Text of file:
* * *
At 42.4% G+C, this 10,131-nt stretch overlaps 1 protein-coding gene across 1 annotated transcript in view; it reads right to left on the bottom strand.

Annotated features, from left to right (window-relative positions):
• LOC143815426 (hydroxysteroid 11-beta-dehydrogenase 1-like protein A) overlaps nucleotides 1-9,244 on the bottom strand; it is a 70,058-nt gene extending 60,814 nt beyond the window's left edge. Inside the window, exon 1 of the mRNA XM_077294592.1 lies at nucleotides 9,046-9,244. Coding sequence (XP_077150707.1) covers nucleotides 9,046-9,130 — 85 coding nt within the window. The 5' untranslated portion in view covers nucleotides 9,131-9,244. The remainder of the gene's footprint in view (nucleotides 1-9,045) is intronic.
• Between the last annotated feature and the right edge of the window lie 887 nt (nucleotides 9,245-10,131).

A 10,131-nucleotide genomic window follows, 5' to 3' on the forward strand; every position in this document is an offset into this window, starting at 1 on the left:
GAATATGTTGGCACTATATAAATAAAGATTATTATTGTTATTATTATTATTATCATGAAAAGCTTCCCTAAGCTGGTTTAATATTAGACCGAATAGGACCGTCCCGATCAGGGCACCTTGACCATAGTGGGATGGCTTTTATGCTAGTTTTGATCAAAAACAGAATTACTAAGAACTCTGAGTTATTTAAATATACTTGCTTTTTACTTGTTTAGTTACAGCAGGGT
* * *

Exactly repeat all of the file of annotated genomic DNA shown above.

At 42.4% G+C, this 10,131-nt stretch overlaps 1 protein-coding gene across 1 annotated transcript in view; it reads right to left on the bottom strand.

Annotated features, from left to right (window-relative positions):
• LOC143815426 (hydroxysteroid 11-beta-dehydrogenase 1-like protein A) overlaps nucleotides 1-9,244 on the bottom strand; it is a 70,058-nt gene extending 60,814 nt beyond the window's left edge. Inside the window, exon 1 of the mRNA XM_077294592.1 lies at nucleotides 9,046-9,244. Coding sequence (XP_077150707.1) covers nucleotides 9,046-9,130 — 85 coding nt within the window. The 5' untranslated portion in view covers nucleotides 9,131-9,244. The remainder of the gene's footprint in view (nucleotides 1-9,045) is intronic.
• Between the last annotated feature and the right edge of the window lie 887 nt (nucleotides 9,245-10,131).

A 10,131-nucleotide genomic window follows, 5' to 3' on the forward strand; every position in this document is an offset into this window, starting at 1 on the left:
GAATATGTTGGCACTATATAAATAAAGATTATTATTGTTATTATTATTATTATCATGAAAAGCTTCCCTAAGCTGGTTTAATATTAGACCGAATAGGACCGTCCCGATCAGGGCACCTTGACCATAGTGGGATGGCTTTTATGCTAGTTTTGATCAAAAACAGAATTACTAAGAACTCTGAGTTATTTAAATATACTTGCTTTTTACTTGTTTAGTTACAGCAGGGT